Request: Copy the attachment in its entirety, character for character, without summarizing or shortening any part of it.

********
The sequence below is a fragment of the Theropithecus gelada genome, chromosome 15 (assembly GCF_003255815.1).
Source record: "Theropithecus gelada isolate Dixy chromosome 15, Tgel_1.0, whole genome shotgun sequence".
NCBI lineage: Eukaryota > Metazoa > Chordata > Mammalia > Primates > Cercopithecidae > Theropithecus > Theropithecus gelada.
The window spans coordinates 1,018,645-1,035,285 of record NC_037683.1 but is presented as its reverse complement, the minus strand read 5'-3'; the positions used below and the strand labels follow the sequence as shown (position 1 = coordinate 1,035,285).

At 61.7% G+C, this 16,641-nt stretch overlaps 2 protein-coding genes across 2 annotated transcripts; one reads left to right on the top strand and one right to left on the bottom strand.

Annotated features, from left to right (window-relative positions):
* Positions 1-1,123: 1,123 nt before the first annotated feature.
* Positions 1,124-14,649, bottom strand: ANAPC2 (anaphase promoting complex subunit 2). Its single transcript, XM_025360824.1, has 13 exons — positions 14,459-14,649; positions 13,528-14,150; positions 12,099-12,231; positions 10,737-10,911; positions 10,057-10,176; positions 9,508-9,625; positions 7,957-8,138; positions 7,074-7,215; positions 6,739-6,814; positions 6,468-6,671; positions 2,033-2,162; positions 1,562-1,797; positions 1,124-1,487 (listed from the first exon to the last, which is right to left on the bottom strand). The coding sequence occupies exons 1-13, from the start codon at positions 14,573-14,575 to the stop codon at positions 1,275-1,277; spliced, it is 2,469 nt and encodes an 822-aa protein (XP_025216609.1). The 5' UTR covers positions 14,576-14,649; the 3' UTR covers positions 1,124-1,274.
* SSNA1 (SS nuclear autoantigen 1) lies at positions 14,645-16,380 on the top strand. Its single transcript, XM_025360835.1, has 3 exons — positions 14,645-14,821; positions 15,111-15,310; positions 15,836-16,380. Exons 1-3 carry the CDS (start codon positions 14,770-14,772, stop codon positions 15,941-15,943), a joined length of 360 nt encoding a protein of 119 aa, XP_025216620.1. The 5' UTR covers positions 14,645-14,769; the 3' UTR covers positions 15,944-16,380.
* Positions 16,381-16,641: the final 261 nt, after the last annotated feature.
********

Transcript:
The sequence below is a fragment of the Theropithecus gelada genome, chromosome 15 (assembly GCF_003255815.1).
Source record: "Theropithecus gelada isolate Dixy chromosome 15, Tgel_1.0, whole genome shotgun sequence".
NCBI lineage: Eukaryota > Metazoa > Chordata > Mammalia > Primates > Cercopithecidae > Theropithecus > Theropithecus gelada.
The window spans coordinates 1,018,645-1,035,285 of record NC_037683.1 but is presented as its reverse complement, the minus strand read 5'-3'; the positions used below and the strand labels follow the sequence as shown (position 1 = coordinate 1,035,285).

At 61.7% G+C, this 16,641-nt stretch overlaps 2 protein-coding genes across 2 annotated transcripts; one reads left to right on the top strand and one right to left on the bottom strand.

Annotated features, from left to right (window-relative positions):
* Positions 1-1,123: 1,123 nt before the first annotated feature.
* Positions 1,124-14,649, bottom strand: ANAPC2 (anaphase promoting complex subunit 2). Its single transcript, XM_025360824.1, has 13 exons — positions 14,459-14,649; positions 13,528-14,150; positions 12,099-12,231; positions 10,737-10,911; positions 10,057-10,176; positions 9,508-9,625; positions 7,957-8,138; positions 7,074-7,215; positions 6,739-6,814; positions 6,468-6,671; positions 2,033-2,162; positions 1,562-1,797; positions 1,124-1,487 (listed from the first exon to the last, which is right to left on the bottom strand). The coding sequence occupies exons 1-13, from the start codon at positions 14,573-14,575 to the stop codon at positions 1,275-1,277; spliced, it is 2,469 nt and encodes an 822-aa protein (XP_025216609.1). The 5' UTR covers positions 14,576-14,649; the 3' UTR covers positions 1,124-1,274.
* SSNA1 (SS nuclear autoantigen 1) lies at positions 14,645-16,380 on the top strand. Its single transcript, XM_025360835.1, has 3 exons — positions 14,645-14,821; positions 15,111-15,310; positions 15,836-16,380. Exons 1-3 carry the CDS (start codon positions 14,770-14,772, stop codon positions 15,941-15,943), a joined length of 360 nt encoding a protein of 119 aa, XP_025216620.1. The 5' UTR covers positions 14,645-14,769; the 3' UTR covers positions 15,944-16,380.
* Positions 16,381-16,641: the final 261 nt, after the last annotated feature.